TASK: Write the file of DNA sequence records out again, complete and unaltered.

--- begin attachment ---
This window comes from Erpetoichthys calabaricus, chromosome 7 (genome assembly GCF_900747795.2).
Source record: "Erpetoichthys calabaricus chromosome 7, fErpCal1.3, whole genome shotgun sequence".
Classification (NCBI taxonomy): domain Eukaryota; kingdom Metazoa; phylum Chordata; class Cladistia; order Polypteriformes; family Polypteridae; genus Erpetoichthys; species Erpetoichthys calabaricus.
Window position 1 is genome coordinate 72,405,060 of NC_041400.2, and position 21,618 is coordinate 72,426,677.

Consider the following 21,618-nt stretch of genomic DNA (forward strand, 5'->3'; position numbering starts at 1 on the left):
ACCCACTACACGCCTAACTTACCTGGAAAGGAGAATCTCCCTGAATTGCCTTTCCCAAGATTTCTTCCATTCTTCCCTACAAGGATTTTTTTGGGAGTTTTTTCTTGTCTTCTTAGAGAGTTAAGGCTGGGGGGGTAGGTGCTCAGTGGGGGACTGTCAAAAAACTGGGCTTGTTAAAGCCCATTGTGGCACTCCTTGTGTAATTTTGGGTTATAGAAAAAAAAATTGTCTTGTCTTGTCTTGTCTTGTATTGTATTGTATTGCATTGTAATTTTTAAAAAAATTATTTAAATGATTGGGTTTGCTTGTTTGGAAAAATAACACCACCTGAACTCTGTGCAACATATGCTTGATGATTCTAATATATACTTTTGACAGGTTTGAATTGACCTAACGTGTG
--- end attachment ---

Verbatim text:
This window comes from Erpetoichthys calabaricus, chromosome 7 (genome assembly GCF_900747795.2).
Source record: "Erpetoichthys calabaricus chromosome 7, fErpCal1.3, whole genome shotgun sequence".
Classification (NCBI taxonomy): domain Eukaryota; kingdom Metazoa; phylum Chordata; class Cladistia; order Polypteriformes; family Polypteridae; genus Erpetoichthys; species Erpetoichthys calabaricus.
Window position 1 is genome coordinate 72,405,060 of NC_041400.2, and position 21,618 is coordinate 72,426,677.

Consider the following 21,618-nt stretch of genomic DNA (forward strand, 5'->3'; position numbering starts at 1 on the left):
ACCCACTACACGCCTAACTTACCTGGAAAGGAGAATCTCCCTGAATTGCCTTTCCCAAGATTTCTTCCATTCTTCCCTACAAGGATTTTTTTGGGAGTTTTTTCTTGTCTTCTTAGAGAGTTAAGGCTGGGGGGGTAGGTGCTCAGTGGGGGACTGTCAAAAAACTGGGCTTGTTAAAGCCCATTGTGGCACTCCTTGTGTAATTTTGGGTTATAGAAAAAAAAATTGTCTTGTCTTGTCTTGTCTTGTATTGTATTGTATTGCATTGTAATTTTTAAAAAAATTATTTAAATGATTGGGTTTGCTTGTTTGGAAAAATAACACCACCTGAACTCTGTGCAACATATGCTTGATGATTCTAATATATACTTTTGACAGGTTTGAATTGACCTAACGTGTG